§ Mr. Maude (Exeter)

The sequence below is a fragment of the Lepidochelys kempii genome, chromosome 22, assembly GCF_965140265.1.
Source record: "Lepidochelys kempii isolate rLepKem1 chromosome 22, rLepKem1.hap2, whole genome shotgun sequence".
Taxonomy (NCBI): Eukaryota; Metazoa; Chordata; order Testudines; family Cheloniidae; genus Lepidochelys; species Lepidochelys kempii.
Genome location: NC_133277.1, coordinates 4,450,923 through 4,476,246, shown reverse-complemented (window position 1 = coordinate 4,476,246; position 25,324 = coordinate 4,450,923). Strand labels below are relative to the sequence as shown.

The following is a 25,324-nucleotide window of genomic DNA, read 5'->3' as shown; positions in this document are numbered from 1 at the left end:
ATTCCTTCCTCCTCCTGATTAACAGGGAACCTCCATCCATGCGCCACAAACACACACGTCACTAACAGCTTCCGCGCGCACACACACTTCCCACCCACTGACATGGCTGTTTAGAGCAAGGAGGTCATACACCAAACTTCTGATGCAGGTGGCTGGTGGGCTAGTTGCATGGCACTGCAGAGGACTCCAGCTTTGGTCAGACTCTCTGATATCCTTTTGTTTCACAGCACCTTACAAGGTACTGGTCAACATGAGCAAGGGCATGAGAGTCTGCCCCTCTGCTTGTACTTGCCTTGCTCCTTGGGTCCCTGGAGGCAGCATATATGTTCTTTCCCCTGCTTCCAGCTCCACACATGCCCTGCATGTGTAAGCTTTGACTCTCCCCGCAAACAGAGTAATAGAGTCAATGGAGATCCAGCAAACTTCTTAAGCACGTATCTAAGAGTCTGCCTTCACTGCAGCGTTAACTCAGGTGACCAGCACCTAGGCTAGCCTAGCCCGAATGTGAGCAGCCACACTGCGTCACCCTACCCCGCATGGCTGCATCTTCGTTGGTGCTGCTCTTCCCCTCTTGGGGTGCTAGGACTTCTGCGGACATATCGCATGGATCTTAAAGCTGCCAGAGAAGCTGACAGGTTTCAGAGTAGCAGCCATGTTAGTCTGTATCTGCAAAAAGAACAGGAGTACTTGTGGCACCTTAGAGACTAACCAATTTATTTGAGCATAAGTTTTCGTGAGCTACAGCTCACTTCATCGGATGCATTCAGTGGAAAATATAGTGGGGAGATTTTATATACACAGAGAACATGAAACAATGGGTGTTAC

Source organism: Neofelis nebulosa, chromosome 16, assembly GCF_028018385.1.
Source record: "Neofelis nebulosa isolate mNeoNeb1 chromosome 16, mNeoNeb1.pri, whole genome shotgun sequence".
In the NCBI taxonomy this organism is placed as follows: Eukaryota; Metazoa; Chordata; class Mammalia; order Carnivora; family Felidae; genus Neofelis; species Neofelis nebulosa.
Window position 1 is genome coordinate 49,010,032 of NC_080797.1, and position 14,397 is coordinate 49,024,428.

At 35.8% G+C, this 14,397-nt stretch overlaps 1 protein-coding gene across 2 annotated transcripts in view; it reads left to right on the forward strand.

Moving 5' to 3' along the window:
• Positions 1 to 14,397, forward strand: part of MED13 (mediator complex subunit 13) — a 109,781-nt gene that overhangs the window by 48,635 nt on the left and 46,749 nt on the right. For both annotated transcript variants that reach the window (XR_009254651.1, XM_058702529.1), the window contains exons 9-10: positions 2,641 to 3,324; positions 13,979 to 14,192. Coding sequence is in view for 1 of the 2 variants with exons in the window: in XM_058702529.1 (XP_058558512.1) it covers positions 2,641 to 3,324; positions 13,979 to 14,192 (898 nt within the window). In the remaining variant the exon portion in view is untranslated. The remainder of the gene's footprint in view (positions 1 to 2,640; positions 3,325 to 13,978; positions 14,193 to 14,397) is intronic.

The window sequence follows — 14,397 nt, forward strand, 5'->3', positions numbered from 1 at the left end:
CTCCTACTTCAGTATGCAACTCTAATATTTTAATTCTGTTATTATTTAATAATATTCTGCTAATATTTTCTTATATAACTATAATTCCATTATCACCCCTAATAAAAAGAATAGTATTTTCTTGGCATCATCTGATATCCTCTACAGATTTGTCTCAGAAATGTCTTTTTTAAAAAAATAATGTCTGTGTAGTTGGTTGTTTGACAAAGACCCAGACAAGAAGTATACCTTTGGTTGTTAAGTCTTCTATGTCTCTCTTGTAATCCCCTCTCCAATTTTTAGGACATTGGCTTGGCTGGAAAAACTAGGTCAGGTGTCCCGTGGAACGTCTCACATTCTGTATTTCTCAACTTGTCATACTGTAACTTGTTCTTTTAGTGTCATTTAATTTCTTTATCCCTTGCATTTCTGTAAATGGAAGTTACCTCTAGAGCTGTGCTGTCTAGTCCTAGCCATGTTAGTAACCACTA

May I in two or three minutes put as clearly as I can the point that is bewildering me and, I venture to say, will be bewildering those of us on both sides who have recently entered Parliament. I confess that it is depressing, to put it at its lowest, to think back, in spite of what we have heard from the right hon. Gentleman, to the drafting of this Bill. You think of the numbers of eminent assistants that are in the Ministry, you think of the right hon. Gentleman, you think of the great mistake that was made, apparently, by not asking the hon. Lady the Member for Blackburn (Mrs. Castle) for her advice at at earlier stage—because if she is right it seems to me that what she said had an electric effect on the right hon. Gentleman. With all the paraphernalia of the Department martialled behind them the Government decided, for some very good reasons no doubt—they must have been good reasons—on the year 1947.It must have been most carefully selected. Then why this change within so short a period? The "new boys" on both sides of the Committee know that these things go through very quickly. These Bills are prepared, we see them, and here we are, in about a fortnight's time, trying to deal with these matters. What is it that has happened, that is what I long to know, since the Bill was drafted to cause the Government to make the year not1948 or 1949 but 1950? Why does it go to 1950? I beg the right hon. Gentleman to believe that there are many of us who attend faithfully and patiently to all that he says and all that his supporters say, but we come here expecting to have matters explained to us and why is it that suddenly this particular Amendment should come along without, in substance, any real explanation such as would satisfy anybody? An hon. Member can only say, "I was in the House tonight when 1988 the Government altered the date from 1947 to 1950 and the only reason given was that they thought, for some reason that is not given, that it would be wiser to put the, date at 1950." I call in aid the hon. Lady the Member for Blackburn, who clearly is not entirely satisfied, although she has not given reasons why she is not. She says the action of the Government has met her to some extent.